Why Leaving for Work Was My Toughest Job as a Mom
I still remember Mary, our new nanny, waving my newborn’s teeny hand at me as I walked out the front door:
“Bye bye, Mommy. See you after work!"
As much as I trusted Mary’s calm, grandmotherly manner and Yoda-like ability to decode Cooper’s cries, fear and guilt weighed on me, heavier than the laptop bag slung over my shoulder. It wasn’t exactly easy watching Mary expertly comfort my baby, while I set off to begin my new life as a working mother. I was eager to get back to work (and interact with other adults!), but I couldn’t help but wonder, as so many moms do, “Am I doing the right thing?”
This would be the first of many difficult mommy-leaving moments. I was the teary mom reassuring my two anxious boys that I’d be home from a business trip after “only two sleeps,” the overprotective mom leaving extensive lists of instructions for the sitter on my way out the door and the panicked mom on the phone during a late night at the office because my husband was pretty sure our son Holden had a broken arm. I had the same heavy feeling every time I couldn’t be there, even though I always came home to two smiley, huggy, completely fine babies (except for the time with the broken arm).
As my boys got older, I started going on more business trips. They liked when I pointed out my destination on a map so they could see where I was going. For one trip I was headed to northeastern Pennsylvania, and I mentioned it was a much more wooded area than the city where we live.
“Are there bears in the woods?” my boys asked.
“There may be,” I said, “but there won’t be any bears at my conference.”
“What if you get eaten by a bear?”
I thought, “When did my boys become the teary, overprotective, panicked ones?”
My kids are 10 and 7 now, and although the nature of my job has changed, mommy-leaving moments can still be a challenge. Whether I’m leaving for just an hour or going on a business trip for a few days, telling the boys where I’m going, how long I’ll be there and when I’m coming back always calms them. For the longer trips, a visual calendar was especially helpful, particularly when they were young. My husband, who works full time outside the home, calms me when I’m away by sending photos of the shenanigans happening at home—like the time he got the boys to pose on a street corner, pretending he dropped them off there instead of at school. (Insert loving eye roll here.)
These days I work as an author-illustrator, and my boys are old enough to “get it.” I share every book-in-progress with them, and trust me, they don’t hold back in giving their honest opinions. They experience the fun things with me, like meeting young readers and going to events, but they also see me push through challenging times when I’m struggling creatively. I think (at least I hope) they’re learning a lot from their working mom—so I’ve learned to let go of the guilt (mostly).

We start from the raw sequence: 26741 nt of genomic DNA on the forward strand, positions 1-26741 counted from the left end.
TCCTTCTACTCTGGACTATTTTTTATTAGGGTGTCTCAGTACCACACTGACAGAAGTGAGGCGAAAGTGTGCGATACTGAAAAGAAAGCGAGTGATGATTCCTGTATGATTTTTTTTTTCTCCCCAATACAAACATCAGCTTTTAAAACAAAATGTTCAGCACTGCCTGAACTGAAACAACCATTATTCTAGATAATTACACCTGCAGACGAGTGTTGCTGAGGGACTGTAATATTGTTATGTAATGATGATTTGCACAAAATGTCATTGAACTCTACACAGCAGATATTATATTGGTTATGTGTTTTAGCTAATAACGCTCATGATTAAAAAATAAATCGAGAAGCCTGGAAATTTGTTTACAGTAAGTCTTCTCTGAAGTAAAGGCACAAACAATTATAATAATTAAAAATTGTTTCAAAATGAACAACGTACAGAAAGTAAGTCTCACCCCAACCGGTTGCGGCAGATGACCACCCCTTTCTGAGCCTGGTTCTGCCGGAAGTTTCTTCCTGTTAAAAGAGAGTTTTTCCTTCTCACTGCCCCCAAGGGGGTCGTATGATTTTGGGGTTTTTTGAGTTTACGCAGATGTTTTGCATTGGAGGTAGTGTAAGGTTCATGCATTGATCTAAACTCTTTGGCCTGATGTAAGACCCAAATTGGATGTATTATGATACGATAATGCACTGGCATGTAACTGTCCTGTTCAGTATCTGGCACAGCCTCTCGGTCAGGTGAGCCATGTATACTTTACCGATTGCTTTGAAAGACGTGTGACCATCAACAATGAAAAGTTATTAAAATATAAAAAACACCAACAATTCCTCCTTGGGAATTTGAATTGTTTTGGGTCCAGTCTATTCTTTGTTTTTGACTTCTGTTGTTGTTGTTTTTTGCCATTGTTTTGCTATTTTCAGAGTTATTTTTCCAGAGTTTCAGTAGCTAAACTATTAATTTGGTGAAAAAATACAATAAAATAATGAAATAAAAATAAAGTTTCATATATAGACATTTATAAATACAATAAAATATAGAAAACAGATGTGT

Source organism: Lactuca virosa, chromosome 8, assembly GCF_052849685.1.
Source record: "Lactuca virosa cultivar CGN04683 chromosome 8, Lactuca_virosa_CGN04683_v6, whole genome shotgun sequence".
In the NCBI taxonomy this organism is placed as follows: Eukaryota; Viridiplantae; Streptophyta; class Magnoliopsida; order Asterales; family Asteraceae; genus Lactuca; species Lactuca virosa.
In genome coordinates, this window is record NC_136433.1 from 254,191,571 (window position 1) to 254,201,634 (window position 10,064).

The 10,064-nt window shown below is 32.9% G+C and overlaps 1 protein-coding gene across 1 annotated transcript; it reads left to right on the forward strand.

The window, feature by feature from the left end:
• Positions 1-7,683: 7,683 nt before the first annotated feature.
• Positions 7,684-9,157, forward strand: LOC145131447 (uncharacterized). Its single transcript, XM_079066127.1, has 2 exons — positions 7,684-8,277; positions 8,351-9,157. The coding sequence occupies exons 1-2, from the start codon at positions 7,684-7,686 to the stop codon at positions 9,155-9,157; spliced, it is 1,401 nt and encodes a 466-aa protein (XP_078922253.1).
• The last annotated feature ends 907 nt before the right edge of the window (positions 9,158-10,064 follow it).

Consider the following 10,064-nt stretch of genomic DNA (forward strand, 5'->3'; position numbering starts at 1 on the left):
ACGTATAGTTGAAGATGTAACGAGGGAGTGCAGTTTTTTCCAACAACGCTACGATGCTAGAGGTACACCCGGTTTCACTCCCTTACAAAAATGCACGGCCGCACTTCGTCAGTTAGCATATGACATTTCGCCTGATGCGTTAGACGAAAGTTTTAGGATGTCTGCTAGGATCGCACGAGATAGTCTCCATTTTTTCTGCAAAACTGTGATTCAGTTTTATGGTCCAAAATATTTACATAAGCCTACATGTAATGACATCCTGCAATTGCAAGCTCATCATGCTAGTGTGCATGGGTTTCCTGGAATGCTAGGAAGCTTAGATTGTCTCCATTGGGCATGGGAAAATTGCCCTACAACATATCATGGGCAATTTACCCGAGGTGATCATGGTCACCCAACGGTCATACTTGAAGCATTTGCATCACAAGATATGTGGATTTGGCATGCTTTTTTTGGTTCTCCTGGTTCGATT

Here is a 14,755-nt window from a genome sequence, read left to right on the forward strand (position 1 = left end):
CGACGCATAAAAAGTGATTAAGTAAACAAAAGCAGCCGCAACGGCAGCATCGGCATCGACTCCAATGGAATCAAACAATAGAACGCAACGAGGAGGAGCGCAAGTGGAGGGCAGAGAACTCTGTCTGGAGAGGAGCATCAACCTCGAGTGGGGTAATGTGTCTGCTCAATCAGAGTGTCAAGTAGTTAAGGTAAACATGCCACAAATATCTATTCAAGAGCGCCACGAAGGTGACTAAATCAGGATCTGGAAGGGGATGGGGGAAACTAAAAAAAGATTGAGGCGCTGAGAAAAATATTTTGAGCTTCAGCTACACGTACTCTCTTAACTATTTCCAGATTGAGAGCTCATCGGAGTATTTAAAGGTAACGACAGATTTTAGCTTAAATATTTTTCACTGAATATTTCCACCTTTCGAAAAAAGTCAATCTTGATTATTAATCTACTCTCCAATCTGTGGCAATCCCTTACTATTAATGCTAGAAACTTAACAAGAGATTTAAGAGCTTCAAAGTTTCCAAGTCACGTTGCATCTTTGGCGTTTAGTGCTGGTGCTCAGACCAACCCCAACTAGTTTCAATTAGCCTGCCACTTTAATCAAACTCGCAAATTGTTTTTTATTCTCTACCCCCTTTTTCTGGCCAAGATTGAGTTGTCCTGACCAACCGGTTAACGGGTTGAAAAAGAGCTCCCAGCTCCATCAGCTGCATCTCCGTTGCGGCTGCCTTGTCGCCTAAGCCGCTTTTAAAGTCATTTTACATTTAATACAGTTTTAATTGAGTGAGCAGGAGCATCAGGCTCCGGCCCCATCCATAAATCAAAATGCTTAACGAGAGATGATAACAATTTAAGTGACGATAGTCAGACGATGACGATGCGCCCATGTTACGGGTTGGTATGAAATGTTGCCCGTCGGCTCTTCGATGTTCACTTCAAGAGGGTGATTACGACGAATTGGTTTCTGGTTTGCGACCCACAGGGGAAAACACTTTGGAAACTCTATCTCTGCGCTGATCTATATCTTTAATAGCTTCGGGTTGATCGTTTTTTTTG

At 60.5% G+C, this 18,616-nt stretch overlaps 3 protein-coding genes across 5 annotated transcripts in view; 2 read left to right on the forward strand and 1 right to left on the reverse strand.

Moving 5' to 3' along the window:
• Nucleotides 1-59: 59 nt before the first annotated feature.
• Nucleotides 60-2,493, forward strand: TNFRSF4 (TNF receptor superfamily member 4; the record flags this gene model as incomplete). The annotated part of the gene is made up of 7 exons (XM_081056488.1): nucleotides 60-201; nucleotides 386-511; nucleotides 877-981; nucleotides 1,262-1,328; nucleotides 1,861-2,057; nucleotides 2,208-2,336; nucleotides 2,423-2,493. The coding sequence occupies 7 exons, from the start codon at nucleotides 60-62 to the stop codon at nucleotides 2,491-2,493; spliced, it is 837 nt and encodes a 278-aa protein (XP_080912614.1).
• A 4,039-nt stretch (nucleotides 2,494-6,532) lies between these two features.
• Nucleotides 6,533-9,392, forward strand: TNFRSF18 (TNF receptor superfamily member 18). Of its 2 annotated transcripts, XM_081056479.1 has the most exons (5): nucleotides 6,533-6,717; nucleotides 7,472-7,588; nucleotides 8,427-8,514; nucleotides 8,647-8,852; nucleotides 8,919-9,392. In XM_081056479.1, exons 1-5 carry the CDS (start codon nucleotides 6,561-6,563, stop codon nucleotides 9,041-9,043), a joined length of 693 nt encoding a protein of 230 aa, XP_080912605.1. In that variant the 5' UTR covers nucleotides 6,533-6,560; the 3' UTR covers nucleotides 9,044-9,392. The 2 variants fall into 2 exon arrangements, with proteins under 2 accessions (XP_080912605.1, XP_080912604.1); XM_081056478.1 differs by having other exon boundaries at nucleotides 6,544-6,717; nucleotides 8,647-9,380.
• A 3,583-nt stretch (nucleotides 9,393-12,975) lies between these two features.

Having a support system of fellow working moms helped me realize I’m not the only one who feels guilty—or feels guilty for not feeling guilty. I’m not the only one who sometimes misses out on school events. I’m not the only one who comforts frowning little faces that sniffle, “Bye bye, Mommy. See you after work.” It’s actually what inspired my latest children’s picture book, Bunny’s Staycation, about a traveling Mama and her little Bunny who has to stay behind (and isn’t happy about it). So many kids these days see their moms going to work, and I’m proud my boys see me working with passion. I hope little readers will see in Bunny that they’re not the only ones with working mamas!
Whether it was for a business trip or a regular day at the office, leaving for work was one of the toughest parts of my job as a mom: What milestones would I miss? Would I make it to their preschool graduation? How was I supposed to choose between a presentation and an appointment with the pediatrician? But wouldn’t you know, when I got back from that trip to woodsy Pennsylvania, I was once again welcomed back by two smiley, huggy, completely fine kids—and they by one not-having-been-eaten-by-a-bear mom.
Lori Richmond is a corporate creative director turned picture book maker. She’s the author-illustrator of Bunny’s Staycation (Scholastic, coming in 2018, now available for pre-order) and Pax and Blue, which The New York Times called a “sprightly debut.” Lori is also the illustrator of A Hop Is Up and several other picture books. Before her career as an author-illustrator, Lori was a sought-after expert on all things baby and parenting as a contributing editor to The Bump. She has appeared on Today, Good Morning America and other TV shows. Visit her at LoriDraws.com..